The Douglas XTB2D-1 “Skypirate” was a large, single-engine torpedo bomber built for use on the Midway class carriers during World War 2. At the time, it was the largest aircraft to be used aboard a carrier, dwarfing even two-engine designs. Unfortunately for the Skypirate, engine troubles, little support from the US Navy (USN), and numerous setbacks with the construction of Midway-class carriers nearly doomed it from the start. By the time it was airworthy, it was trying to fill an obsolete role which other aircraft, such as the TBF/TBM Avenger, already filled adequately. Work continued after the war, with several attempts to revive the program but it proved to be too costly and the Skypirate program was finally cancelled in 1947, with the two prototypes being scrapped in 1948.

History

With engagements such as the Battle of the Coral Sea and the hunt for the Bismarck, the effectiveness of torpedo bombers, such as the TBF/TBM Avenger and Fairey Swordfish, was clear. With the announcement of the large Midway-class carriers, the possibility of a new torpedo-bomber/scout bomber came about. In February 1942, a competition was put forward by the Navy for this role. The Douglas Aircraft Company, based in Southern California, proposed the Skypirate. The single-engine Skypirate was picked from eight different designs, most of which were two-engined. The Bureau of Aeronautics (BuAer) wasn’t expecting a single engine design to be submitted, assuming the specified massive carrying capacity would require a two-engine design. The program was being headed by Ed Heinemann as lead designer and Bob Donovan as the chief engineer, who would be on the project until the end.

XTB2D-1 Frontal View
An impressive look at the massive Skypirate from the front.

In November of 1942, Douglas was given permission to begin production of two prototypes and a mockup of the XTB2D-1 (then called the Devastator II, before being changed to Skypirate). Delays in the development of the Midway class would continue to hamper the Skypirate throughout its life. The finished product was a formidable aircraft, capable of carrying four torpedoes from land or two torpedoes from a carrier, the former being four times the carrying capacity of the TBM Avenger. In March and May of 1943, the mockup was inspected and an order for 23 production aircraft was put in. This was enough for a single squadron to operate from a Midway carrier. Problems began about this time, with the delivery of engines and propellers being delayed. By 1944, the Skypirate was still not airborne and it was obvious it wouldn’t be operational anytime soon. With earlier torpedo bombers performing adequately, a lack of support from the Navy, most of the Japanese fleet in shambles and continued delays with the Midway class (which would eventually sail after the war), the 23 production planes were cancelled. On February 18th, 1945, the first Skypirate was rolled out of the production facility, being completed on March 13th and finally going airborne on May 8th. Neither of the prototypes had any defensive armaments, but they were tested with torpedoes and drop tanks. Although no production was to ever start, the Skypirates would continue flying until the end of the war. During one such flight in June of 1945, a Skypirate was damaged mid-flight, but the craft was brought down safely. Engine problems were a frequent issue with the Skypirate and propeller problems would ground it in August of 1945, not flying again until after the war.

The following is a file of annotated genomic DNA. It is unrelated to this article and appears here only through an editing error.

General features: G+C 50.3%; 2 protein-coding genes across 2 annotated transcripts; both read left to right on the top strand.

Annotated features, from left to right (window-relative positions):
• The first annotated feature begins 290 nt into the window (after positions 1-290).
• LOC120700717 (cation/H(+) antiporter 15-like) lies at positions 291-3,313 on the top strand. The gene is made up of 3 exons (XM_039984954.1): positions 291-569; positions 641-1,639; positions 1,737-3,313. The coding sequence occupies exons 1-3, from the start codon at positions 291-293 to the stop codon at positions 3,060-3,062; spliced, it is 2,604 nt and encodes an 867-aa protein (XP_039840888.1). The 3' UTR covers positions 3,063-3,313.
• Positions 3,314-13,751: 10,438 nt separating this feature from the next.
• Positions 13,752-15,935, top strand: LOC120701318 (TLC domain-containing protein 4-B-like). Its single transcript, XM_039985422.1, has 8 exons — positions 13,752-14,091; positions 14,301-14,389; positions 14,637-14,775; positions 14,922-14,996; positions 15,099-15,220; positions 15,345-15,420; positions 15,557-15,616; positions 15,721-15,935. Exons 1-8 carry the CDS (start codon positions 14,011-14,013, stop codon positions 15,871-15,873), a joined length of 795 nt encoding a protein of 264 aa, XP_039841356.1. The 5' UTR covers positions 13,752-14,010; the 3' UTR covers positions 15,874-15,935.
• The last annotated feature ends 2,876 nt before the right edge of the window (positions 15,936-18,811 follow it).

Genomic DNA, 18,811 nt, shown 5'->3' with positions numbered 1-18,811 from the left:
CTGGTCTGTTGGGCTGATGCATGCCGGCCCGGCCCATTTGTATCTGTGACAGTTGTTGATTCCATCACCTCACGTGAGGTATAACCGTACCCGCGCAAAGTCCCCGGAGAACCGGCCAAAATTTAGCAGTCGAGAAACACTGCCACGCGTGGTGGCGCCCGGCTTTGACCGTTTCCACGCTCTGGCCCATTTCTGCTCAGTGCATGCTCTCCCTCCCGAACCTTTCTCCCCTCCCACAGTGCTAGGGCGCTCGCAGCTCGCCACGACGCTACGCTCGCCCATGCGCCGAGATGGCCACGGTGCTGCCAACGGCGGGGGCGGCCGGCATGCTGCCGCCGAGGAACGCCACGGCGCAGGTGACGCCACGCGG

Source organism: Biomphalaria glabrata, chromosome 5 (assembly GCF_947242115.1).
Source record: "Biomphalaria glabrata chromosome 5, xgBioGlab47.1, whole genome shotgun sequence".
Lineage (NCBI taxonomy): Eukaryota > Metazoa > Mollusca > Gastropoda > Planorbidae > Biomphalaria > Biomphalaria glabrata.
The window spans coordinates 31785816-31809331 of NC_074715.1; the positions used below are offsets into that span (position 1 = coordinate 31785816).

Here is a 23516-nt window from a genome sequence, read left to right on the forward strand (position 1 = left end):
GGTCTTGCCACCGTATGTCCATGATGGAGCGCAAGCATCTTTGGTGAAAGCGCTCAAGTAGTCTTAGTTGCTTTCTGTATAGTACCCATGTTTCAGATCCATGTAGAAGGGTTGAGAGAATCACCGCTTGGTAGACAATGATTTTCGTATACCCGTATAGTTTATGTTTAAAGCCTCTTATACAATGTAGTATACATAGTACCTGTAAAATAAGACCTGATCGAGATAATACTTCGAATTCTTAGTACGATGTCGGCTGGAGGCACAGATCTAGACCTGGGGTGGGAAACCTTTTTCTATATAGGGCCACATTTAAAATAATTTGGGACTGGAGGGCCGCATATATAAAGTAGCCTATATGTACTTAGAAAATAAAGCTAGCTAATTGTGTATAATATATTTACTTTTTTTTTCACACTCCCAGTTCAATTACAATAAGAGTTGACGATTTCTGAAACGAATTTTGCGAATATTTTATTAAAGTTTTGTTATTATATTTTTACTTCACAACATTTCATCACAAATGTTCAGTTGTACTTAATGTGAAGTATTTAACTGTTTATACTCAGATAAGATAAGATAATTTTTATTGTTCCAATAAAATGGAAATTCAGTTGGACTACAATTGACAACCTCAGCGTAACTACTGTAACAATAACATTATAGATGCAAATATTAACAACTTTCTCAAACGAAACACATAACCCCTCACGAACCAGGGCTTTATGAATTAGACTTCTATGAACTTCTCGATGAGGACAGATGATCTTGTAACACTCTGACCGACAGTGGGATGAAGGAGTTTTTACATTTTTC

Skypirate Landing
Perhaps the most well known photo of the aircraft, the Skypirate prepares to land.

Postwar, the aircraft industry changed with the introduction of jet aircraft, thus eliminating the need for many prototypes being developed during the war. The Skypirate was no exception. With the torpedo bomber role now fading, the Douglas firm looked at other options to revive their Skypirate. Some ideas included using the Skypirate for an electronic warfare role or even as an anti-submarine aircraft (a role overtaken by another piston engine aircraft, the Grumman AF Guardian), but none of these propositions ever managed to become reality. As the Cold War was just beginning, the Skypirate program ended in 1947 and the 2 prototypes were scrapped in 1948.

Design

The Skypirate is most likely the largest single-engine aircraft to ever be designed for carrier operations. In comparison, the twin-engined B-25 Mitchell medium bomber measured around the same in length and width.

In flight
The 2nd prototype in flight, notice how the tail is shorter in comparison to the first prototype.